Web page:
Westminster Abbey is a beautiful gothic church and a UNESCO World Heritage Site popular with many visitors to London. Kings, Queens, statesmen, aristocrats, poets, priests, heroes and villains are all part of the church’s fascinating history. Many of whom were buried at the Abbey including Charles Dickens, Geoffrey Chaucer, Dr. Samuel Johnson and Charles Darwin. There is a special Scientists corners at the church which is home to a memorial for Isaac Newton. Since the crowning of William the Conqueror in 1066, Westminster Abbey has been the nation’s Coronation church. Many Kings and Queens, including the current reigning Queen Elizabeth II, have been crowned on King Edward’s Chair. The Abbey has also seen many Royal Weddings and Funerals through the years, in 2011 it was the venue for the wedding of Prince William and Kate Middleton.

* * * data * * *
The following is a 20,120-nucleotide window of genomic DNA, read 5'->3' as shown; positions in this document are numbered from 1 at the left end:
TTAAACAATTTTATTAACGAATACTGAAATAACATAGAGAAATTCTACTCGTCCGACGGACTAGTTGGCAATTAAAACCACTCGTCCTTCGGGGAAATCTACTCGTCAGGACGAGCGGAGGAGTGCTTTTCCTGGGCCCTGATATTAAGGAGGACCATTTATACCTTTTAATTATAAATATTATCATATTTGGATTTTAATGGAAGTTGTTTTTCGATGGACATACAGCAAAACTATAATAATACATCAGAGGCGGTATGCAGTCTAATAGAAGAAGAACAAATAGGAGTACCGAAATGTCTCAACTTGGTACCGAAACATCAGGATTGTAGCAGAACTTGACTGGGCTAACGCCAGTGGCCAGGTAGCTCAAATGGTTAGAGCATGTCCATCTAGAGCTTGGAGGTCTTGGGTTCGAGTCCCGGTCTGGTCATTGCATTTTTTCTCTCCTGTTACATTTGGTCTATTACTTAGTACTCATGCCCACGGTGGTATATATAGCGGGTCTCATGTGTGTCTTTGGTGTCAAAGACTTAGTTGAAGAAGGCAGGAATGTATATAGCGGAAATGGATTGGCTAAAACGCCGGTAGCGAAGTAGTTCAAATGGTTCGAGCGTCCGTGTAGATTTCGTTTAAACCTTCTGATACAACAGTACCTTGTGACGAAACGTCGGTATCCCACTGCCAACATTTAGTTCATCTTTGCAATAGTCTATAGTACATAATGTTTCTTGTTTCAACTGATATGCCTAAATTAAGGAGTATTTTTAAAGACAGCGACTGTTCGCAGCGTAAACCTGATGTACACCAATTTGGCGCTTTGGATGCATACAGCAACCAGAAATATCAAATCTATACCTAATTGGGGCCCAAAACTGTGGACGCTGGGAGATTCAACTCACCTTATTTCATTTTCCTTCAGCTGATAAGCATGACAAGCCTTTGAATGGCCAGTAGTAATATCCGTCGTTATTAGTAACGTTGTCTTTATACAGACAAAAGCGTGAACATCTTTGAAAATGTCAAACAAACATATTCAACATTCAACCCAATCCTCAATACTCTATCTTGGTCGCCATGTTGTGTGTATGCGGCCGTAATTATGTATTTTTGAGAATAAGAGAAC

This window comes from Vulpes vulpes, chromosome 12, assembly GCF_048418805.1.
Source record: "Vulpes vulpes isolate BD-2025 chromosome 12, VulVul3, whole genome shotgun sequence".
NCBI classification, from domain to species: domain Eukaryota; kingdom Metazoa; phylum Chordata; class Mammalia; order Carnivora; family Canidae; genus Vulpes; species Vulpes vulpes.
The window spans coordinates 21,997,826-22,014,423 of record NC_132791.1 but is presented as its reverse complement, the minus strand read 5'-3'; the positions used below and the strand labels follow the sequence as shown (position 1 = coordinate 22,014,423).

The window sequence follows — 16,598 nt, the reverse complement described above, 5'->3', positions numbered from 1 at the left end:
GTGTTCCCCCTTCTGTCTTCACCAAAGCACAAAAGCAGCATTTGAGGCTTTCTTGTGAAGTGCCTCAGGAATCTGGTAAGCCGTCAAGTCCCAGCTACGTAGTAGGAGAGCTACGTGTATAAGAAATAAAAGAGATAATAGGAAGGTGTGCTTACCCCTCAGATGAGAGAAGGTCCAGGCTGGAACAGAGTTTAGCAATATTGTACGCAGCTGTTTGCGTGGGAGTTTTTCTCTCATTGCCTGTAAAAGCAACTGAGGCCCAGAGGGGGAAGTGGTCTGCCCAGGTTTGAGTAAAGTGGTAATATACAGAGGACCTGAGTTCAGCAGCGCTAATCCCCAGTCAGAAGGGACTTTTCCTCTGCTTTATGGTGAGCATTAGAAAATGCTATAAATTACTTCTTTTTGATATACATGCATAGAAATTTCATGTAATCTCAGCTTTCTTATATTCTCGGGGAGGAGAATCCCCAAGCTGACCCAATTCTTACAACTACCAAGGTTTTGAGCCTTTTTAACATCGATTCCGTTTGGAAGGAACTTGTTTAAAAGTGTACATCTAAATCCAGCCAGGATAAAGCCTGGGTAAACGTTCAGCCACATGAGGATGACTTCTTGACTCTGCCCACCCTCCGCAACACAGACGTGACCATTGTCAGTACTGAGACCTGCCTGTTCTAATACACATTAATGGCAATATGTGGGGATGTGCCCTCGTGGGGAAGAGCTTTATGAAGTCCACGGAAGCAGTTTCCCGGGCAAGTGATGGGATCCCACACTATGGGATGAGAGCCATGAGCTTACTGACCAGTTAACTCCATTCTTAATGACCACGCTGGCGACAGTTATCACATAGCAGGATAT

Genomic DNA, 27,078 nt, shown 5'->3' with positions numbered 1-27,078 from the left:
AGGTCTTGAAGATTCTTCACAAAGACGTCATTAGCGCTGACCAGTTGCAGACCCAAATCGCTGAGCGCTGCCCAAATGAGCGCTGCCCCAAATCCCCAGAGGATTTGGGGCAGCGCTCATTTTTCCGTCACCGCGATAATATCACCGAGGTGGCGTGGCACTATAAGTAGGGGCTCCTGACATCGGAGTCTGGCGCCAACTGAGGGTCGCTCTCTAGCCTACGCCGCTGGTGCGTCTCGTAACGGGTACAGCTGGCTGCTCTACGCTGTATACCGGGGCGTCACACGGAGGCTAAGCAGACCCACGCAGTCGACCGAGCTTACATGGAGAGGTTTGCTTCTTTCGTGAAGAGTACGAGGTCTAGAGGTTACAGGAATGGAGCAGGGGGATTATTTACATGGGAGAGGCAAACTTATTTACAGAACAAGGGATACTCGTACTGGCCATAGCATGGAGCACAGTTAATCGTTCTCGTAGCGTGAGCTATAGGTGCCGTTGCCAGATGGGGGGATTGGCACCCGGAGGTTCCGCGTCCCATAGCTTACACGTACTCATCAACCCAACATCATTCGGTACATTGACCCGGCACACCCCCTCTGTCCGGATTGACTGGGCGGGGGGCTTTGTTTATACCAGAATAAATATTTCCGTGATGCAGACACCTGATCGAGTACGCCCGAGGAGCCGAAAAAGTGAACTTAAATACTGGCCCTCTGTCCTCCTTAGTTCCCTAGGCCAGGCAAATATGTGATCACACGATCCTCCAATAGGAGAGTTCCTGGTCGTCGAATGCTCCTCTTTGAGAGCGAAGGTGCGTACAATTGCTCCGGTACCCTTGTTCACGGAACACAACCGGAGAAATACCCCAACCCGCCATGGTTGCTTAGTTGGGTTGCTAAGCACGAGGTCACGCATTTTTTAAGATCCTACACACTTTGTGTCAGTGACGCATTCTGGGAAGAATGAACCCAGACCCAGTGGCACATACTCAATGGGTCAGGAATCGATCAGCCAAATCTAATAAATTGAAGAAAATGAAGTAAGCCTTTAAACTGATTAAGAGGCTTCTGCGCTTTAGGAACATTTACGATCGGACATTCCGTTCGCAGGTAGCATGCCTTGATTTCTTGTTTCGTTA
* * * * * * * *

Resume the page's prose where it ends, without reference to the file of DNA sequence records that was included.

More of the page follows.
The London Bridge Experience is a two-part tourist attraction situated within the arches of London Bridge. Firstly enjoy a fascinating trip back in time as London Bridge Experience delves through the history of the bridge, from Druids through to Victorians, meeting Vikings, Romans, and some creepy medieval characters along the way. Featuring real life actors, stunning special effects and animations, this is a unique interactive adventure that really does takes you back in time. Then, if you’re brave enough head into the second attraction The London Tombs. It’s a terrifying encounter with the un-dead and a blood-curdling adventure you will never forget. Also available are the Guardian Angel Tours for younger visitors (under 11’s). Special guides will accompany younger, timid visitors around the Tombs to protect them from anything too frightening. You can visit The London Bridge Experience near London bridge for Free with a London Pass – that’s a saving of over £23.